Historically, Native American tribes, such as the Cherokee, utilized the leaves, roots and bark of the sassafras tree for medicinal, food and construction purposes. The tree offered sustainability and was a product of its environment and growing conditions. Even in 2010, the sassafras tree has relevance. Soaps and perfumes are products of its oils, and its lightweight but strong wood is perfect for boats.
Three types of sassafras trees exist globally, according to the Flora of China website. Sassafras albidum is the North American species and differs from its Asian relatives in that the trees are either male or female, termed dioecious. The Asian varieties Sassafras tzumu and Sassasfras randalense bear both female and male flowers on an individual plant. Sassafras is the only genus in which one species is dioecious and the others are not. All sassafras types are deciduous and have yellow flowers in spring and purple-black fruit in the fall.
Sassafras albidum is native to eastern half of North America and grows in woodlands where it establishes where the ground is disturbed. At the northern end of the tree's range, populations of sassafras are sparse, so much so that Maine has designated it a species of special concern. Sassafras tzumu is native to mainland China where it commonly grows in thick forests The rare Sassafras randalense is native to the forests of Taiwan.
Sassafras prefers full sun to partial shad and a moist but well-drained soil rich in loam and organic matter. The tree tolerates dry soils with little fertility, but growth will be slow. An acid-loving plant, the sassafras will develop an iron deficiency called chlorosis if the soil is too alkaline. According to the Lady Bird Johnson Wildflower Center, the tree will grow suckers until it becomes more of a "grove" than a single tree. Sassafras is hardy in USDA Plant Hardiness Zones 4 through 9.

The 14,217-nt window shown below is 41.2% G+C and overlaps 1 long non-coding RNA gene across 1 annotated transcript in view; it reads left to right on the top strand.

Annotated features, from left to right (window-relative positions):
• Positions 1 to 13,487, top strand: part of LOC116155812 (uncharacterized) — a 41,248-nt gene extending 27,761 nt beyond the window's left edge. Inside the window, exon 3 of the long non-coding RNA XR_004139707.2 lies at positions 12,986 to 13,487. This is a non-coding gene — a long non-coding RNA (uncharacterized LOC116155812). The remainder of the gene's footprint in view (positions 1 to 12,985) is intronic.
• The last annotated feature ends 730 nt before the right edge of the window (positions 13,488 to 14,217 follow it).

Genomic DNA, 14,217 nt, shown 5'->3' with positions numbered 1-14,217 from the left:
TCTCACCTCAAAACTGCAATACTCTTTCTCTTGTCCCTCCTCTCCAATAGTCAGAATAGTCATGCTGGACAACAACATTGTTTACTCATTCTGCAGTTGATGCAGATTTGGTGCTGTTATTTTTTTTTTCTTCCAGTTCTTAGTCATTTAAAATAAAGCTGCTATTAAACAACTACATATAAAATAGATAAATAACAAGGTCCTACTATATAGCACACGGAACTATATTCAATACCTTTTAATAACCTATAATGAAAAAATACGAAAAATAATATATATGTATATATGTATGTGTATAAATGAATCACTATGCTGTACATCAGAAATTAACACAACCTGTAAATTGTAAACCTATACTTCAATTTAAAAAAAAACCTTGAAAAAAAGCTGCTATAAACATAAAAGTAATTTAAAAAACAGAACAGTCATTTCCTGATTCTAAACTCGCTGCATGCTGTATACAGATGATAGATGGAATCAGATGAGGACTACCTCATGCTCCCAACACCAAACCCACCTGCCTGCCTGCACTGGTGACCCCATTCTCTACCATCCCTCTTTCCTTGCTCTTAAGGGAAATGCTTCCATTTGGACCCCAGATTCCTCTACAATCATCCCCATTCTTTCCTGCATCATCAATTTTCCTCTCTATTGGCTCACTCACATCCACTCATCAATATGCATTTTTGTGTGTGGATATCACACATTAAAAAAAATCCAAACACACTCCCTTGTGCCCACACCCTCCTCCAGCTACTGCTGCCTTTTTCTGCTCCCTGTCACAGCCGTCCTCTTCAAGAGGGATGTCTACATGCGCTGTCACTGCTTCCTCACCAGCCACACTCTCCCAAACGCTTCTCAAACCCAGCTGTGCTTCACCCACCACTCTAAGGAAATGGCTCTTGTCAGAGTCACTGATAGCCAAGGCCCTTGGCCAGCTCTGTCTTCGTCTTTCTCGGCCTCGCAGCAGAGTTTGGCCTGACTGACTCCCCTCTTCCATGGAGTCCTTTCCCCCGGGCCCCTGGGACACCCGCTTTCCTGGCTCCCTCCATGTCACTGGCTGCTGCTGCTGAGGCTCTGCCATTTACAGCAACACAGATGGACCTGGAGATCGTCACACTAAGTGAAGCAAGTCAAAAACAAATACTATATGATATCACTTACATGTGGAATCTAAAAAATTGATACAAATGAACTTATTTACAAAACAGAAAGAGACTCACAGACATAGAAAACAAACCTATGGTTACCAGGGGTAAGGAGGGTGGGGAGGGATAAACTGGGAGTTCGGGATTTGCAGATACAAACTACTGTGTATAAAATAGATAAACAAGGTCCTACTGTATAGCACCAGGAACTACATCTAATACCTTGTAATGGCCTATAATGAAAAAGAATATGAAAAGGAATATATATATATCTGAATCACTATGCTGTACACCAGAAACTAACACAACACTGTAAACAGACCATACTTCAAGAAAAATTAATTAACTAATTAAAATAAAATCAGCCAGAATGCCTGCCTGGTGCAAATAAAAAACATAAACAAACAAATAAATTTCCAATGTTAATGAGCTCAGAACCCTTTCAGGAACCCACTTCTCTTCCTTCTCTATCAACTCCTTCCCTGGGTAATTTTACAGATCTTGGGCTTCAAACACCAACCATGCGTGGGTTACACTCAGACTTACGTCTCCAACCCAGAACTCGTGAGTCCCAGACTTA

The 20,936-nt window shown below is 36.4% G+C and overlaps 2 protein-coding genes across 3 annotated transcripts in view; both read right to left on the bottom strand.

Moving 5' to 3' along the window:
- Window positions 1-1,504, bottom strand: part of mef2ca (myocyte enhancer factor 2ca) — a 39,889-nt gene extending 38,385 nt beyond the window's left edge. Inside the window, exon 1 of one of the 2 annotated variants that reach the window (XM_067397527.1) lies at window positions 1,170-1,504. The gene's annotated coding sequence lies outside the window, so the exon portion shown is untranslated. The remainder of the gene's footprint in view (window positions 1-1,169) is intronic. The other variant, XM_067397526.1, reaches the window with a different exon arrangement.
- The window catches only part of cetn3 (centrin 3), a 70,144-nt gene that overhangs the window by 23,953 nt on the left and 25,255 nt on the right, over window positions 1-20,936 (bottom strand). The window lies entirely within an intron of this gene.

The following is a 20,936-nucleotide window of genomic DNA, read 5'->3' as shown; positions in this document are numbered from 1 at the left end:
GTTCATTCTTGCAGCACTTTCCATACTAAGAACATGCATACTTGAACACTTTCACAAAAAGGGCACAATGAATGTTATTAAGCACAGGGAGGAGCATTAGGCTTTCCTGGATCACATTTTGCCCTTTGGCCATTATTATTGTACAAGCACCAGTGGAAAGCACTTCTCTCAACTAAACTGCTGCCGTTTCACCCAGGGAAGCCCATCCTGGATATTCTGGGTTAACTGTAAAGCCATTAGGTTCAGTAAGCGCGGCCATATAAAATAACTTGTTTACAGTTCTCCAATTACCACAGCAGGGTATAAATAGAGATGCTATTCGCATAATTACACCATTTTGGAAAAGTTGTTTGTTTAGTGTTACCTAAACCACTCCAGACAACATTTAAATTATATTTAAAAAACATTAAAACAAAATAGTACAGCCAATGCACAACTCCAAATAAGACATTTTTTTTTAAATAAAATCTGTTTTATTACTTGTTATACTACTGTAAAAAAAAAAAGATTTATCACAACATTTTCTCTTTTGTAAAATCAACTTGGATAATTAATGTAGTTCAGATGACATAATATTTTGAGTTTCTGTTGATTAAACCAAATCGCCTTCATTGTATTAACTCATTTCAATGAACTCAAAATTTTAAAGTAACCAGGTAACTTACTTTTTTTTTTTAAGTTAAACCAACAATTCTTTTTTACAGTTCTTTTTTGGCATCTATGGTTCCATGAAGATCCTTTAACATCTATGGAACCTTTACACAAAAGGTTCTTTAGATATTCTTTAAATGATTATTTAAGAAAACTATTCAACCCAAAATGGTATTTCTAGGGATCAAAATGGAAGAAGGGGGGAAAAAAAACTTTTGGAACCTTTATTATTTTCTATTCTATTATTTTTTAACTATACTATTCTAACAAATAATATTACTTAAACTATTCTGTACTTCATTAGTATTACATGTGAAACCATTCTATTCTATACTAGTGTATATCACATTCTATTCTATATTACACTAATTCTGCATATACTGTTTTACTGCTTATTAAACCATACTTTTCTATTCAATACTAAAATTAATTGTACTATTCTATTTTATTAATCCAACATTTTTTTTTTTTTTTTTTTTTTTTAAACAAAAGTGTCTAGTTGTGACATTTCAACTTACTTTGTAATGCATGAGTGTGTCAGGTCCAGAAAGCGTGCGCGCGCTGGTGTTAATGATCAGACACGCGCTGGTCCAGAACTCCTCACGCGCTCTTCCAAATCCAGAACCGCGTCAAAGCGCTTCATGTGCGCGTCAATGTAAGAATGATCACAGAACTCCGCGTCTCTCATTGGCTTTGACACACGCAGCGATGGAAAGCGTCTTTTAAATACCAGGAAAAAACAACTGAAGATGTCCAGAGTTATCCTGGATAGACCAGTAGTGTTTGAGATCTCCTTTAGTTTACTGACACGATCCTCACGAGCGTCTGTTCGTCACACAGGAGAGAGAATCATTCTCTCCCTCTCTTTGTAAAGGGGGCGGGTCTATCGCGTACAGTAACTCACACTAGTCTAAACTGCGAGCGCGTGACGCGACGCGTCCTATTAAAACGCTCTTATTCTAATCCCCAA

Propagation of sassafras, especially by seed, can be problematic. Some sassafras trees never fruit ,and those that do are often 10 years old before the first flowers appear. The rarity of the Taiwanese sassafras is due in part to its sporadic production of its seed. Collection of the fruits should occur when they turn dark blue. The seeds require chilling at 41 degrees for 30 to 60 days. Sow the seeds in the spring. Digging and replanting the suckers is another option.
Birds and other wildlife feed on the sassafras fruit. Butterflies are attracted to its flowers and also use the leaves as a host for their caterpillars. Among the species of butterflies that are attracted to the North American sassafras are the spicebush butterfly and the tiger swallow-tail. The Taiwanese sassafras is larval host to the rare broadtailed swallow-tail.
According to the USDA, the North American sassafras is "somewhat" available. Edge of the Woods Native Plant Nursery in Orefield, PA is a supplier. According to the University of Connecticut, a marbled-leaf variety now exists, discovered by Mark Sutcliffe in Glastonbury, Connecticut. The variety is not currently in production.
Parts of the sassafras tree are poisonous. The Food and Drug Administration has banned it from food products due to the discovery of the oil's carcinogenic properties.